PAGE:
I’m on a dialup connection, I was running Firefox, and this happened to me. Nothing malicious going on over here, I keep my system pretty clean. I had to reboot to fix it. Then it was working fine, then started acting up again about 5 minutes later. It made World of Warcraft lock up 3 consecutive times before I even saw the login screen (correct rules were set). I think this “feature” is bugged. I think it’s a terrible feature anyhow, cutting me off without warning and then providing no logged detail.

I loved the hour I had with this wall, but if it’s hassling me that much, I can’t keep it.

Well, it keeps happening sometimes here, not only with my messing apps ;D ; last time it has to have been RealPlayer, no other apps were running (AFAIK). Fortunately this is rare.

I’m not sure that that feature is bugged; I think it’s more likely that the criterium CPF uses to decide whether closing the connection is a bit tight; but I don’t know what the criterium is, so I can’t tell whether CPF applies it correctly or not; having to shoot in the dark, I’ll bet on yes :).

BTW I agree 100% that it would help if CPF did make the user aware about the fact that it just closed the connection, and maybe even about the reason, that is which app has caused that. Or maybe just giving a feedback in the logs: I wasn’t able to retrieve any clues in the logs about the occured shutdown of the connection.

Also not having to reboot the PC to get the connection back would be good, but I imagine that if CPF closes the connection in a way that requires a reboot, it’s because this way is safer, kind of it makes it harder for the supposed malicious app to reactivate the connection on its own (shooting in the dark again here).

Hello people,
it seems that i’m not the only one having the connection turned down. This happened two times, and both times the only programs working were Emule and the anti-virus (Avast). Shutting down the connection is a good feature, but for p2p users is not so good. I use to leave Emule working on for the night, but with this feature it doesn’t pay to leave computer on
I hope that someone can tell us how to fix this.
Besides this issue, Comodo is great. I normally say that Comodo fails because it protects too much (shutting down the internet connection)

Welcome to the forum.
Does your firewall log show any blocks at the time when you loose the connection?

I had a connection shutdown right now; the log just shows 4 identical entries:

Severity: Medium
Reporter: Network Monitor
DescriprTon: Outbound Policy Violation (Access Denied, Protocol = IGMP)
Protocol: IGMP Outgoing
Source: 137.112.194.189
Destination: 224.0.0.2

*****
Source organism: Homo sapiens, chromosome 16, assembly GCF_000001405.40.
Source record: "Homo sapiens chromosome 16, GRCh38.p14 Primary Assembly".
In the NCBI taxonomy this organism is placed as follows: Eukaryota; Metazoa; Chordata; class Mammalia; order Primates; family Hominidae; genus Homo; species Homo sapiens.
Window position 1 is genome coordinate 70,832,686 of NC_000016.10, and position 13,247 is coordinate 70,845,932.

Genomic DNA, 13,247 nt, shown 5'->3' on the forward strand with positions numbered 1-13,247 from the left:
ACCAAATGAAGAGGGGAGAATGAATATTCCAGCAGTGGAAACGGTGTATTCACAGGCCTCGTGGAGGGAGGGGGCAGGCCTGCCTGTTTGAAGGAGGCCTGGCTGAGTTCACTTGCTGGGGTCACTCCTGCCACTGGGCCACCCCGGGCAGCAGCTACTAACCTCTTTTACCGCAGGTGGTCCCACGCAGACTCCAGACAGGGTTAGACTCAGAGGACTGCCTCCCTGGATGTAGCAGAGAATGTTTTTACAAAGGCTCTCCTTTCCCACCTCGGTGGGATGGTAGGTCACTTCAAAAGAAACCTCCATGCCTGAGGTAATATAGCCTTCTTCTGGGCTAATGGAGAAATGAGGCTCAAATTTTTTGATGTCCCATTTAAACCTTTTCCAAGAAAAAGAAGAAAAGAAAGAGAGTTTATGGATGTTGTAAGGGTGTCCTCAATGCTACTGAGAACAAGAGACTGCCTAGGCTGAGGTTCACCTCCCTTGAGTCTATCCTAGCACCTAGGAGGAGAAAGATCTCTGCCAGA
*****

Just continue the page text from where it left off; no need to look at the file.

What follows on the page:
Reason: Network Control Rule ID = 5

The Network Rule with ID 5 is:

BLOCK and LOG IP IN or OUT FROM IP [Any] TO IP [Any] WHERE IPPROTO IS ANY

I don’t know, that sounds a bit tight… ;D But I’m not sure what it actually does, I don’t even think I have set it up myself, BTW up to 5 minutes ago I was connected as usual withouth problems.

The network rules 0 to 4 are all Allows.

After reboot, all the rules are still there like before, and the connection works.

The block rule is default and should be left alone… don’t change or remove it.
The IGMP block is common. If you need multicast (streaming audio/video) on your network, you should allow it.
So it doesn’t work to right click your connection and repair? You have to reboot?

When you have connection problems, you should check that you have svchost allowed in network monitor.
svchost.exe as application and service.exe as parent. Both can be found in windows/system32.

Another thing to try, is go to security/advanced/misc and uncheck “do not show alerts…”, check the “skip loopback…TCP”, and raise the alert level slider to the top.
Reboot. and allow everything with svchost and probably everything.

I would submit a support ticket if I where you. http://support.comodo.com

It seems that your suggestions worked; to be exact, the situation was already like you suggested to set it, except for the ‘check the “skip loopback…TCP”’; I did so; immediately after the reboot, the connection went down, I mean instantly, and I think this has to do with the fact that it was the first reboot with the new setting, because I hadn’t opened any program at all yet.

I rebooted again, and since then - that is in two days - the problem didn’t occur anymore, at all.

If it will, I’ll submit a support ticket as you suggested, but I’m quite optimist that the problem is solved; thanks.

That sounds great. ;D
Hopefully it will continue to work.